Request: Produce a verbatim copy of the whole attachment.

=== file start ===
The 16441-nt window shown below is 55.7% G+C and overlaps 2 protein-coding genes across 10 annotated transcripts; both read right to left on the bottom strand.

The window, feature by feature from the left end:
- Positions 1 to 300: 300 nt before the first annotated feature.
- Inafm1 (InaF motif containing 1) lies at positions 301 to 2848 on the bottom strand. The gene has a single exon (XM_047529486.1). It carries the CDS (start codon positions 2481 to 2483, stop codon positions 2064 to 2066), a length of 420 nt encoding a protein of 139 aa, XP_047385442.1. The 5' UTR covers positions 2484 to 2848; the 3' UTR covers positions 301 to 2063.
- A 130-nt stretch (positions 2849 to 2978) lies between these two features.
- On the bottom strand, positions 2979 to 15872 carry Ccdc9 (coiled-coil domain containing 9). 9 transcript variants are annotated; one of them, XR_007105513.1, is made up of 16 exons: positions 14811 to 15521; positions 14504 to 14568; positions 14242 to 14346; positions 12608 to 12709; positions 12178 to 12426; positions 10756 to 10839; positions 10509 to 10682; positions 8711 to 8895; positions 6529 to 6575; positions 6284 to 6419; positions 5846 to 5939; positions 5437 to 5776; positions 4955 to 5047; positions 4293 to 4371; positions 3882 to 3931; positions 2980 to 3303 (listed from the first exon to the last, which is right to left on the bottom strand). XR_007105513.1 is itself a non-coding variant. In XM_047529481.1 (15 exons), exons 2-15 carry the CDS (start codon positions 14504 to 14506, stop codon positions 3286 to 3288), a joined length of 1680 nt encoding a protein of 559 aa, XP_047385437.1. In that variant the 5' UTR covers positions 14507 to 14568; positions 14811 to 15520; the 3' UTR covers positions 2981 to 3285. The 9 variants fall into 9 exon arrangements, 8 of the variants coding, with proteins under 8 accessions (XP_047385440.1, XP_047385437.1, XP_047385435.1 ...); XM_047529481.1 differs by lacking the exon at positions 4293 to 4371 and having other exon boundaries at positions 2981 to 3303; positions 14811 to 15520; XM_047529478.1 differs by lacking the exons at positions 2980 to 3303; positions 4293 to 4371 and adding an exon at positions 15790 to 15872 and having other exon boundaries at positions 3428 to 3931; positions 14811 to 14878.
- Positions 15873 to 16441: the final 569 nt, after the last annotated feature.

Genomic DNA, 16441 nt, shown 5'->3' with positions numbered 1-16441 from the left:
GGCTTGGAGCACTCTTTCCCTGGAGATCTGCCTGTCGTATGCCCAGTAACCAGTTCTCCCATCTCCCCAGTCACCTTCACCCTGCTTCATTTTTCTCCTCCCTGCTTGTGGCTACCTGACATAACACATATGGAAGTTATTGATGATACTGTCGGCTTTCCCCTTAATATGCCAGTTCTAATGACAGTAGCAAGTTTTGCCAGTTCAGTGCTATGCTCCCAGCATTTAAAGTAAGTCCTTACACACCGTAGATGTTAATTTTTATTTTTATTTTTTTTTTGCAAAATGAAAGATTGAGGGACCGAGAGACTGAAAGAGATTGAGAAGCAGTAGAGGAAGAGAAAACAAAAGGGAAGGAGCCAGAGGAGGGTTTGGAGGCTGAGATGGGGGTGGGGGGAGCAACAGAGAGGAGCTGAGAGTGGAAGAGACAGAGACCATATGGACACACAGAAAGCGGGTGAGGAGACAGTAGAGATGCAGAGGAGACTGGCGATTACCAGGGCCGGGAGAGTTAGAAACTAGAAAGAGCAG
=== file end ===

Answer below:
The 16441-nt window shown below is 55.7% G+C and overlaps 2 protein-coding genes across 10 annotated transcripts; both read right to left on the bottom strand.

The window, feature by feature from the left end:
- Positions 1 to 300: 300 nt before the first annotated feature.
- Inafm1 (InaF motif containing 1) lies at positions 301 to 2848 on the bottom strand. The gene has a single exon (XM_047529486.1). It carries the CDS (start codon positions 2481 to 2483, stop codon positions 2064 to 2066), a length of 420 nt encoding a protein of 139 aa, XP_047385442.1. The 5' UTR covers positions 2484 to 2848; the 3' UTR covers positions 301 to 2063.
- A 130-nt stretch (positions 2849 to 2978) lies between these two features.
- On the bottom strand, positions 2979 to 15872 carry Ccdc9 (coiled-coil domain containing 9). 9 transcript variants are annotated; one of them, XR_007105513.1, is made up of 16 exons: positions 14811 to 15521; positions 14504 to 14568; positions 14242 to 14346; positions 12608 to 12709; positions 12178 to 12426; positions 10756 to 10839; positions 10509 to 10682; positions 8711 to 8895; positions 6529 to 6575; positions 6284 to 6419; positions 5846 to 5939; positions 5437 to 5776; positions 4955 to 5047; positions 4293 to 4371; positions 3882 to 3931; positions 2980 to 3303 (listed from the first exon to the last, which is right to left on the bottom strand). XR_007105513.1 is itself a non-coding variant. In XM_047529481.1 (15 exons), exons 2-15 carry the CDS (start codon positions 14504 to 14506, stop codon positions 3286 to 3288), a joined length of 1680 nt encoding a protein of 559 aa, XP_047385437.1. In that variant the 5' UTR covers positions 14507 to 14568; positions 14811 to 15520; the 3' UTR covers positions 2981 to 3285. The 9 variants fall into 9 exon arrangements, 8 of the variants coding, with proteins under 8 accessions (XP_047385440.1, XP_047385437.1, XP_047385435.1 ...); XM_047529481.1 differs by lacking the exon at positions 4293 to 4371 and having other exon boundaries at positions 2981 to 3303; positions 14811 to 15520; XM_047529478.1 differs by lacking the exons at positions 2980 to 3303; positions 4293 to 4371 and adding an exon at positions 15790 to 15872 and having other exon boundaries at positions 3428 to 3931; positions 14811 to 14878.
- Positions 15873 to 16441: the final 569 nt, after the last annotated feature.

Genomic DNA, 16441 nt, shown 5'->3' with positions numbered 1-16441 from the left:
GGCTTGGAGCACTCTTTCCCTGGAGATCTGCCTGTCGTATGCCCAGTAACCAGTTCTCCCATCTCCCCAGTCACCTTCACCCTGCTTCATTTTTCTCCTCCCTGCTTGTGGCTACCTGACATAACACATATGGAAGTTATTGATGATACTGTCGGCTTTCCCCTTAATATGCCAGTTCTAATGACAGTAGCAAGTTTTGCCAGTTCAGTGCTATGCTCCCAGCATTTAAAGTAAGTCCTTACACACCGTAGATGTTAATTTTTATTTTTATTTTTTTTTTGCAAAATGAAAGATTGAGGGACCGAGAGACTGAAAGAGATTGAGAAGCAGTAGAGGAAGAGAAAACAAAAGGGAAGGAGCCAGAGGAGGGTTTGGAGGCTGAGATGGGGGTGGGGGGAGCAACAGAGAGGAGCTGAGAGTGGAAGAGACAGAGACCATATGGACACACAGAAAGCGGGTGAGGAGACAGTAGAGATGCAGAGGAGACTGGCGATTACCAGGGCCGGGAGAGTTAGAAACTAGAAAGAGCAG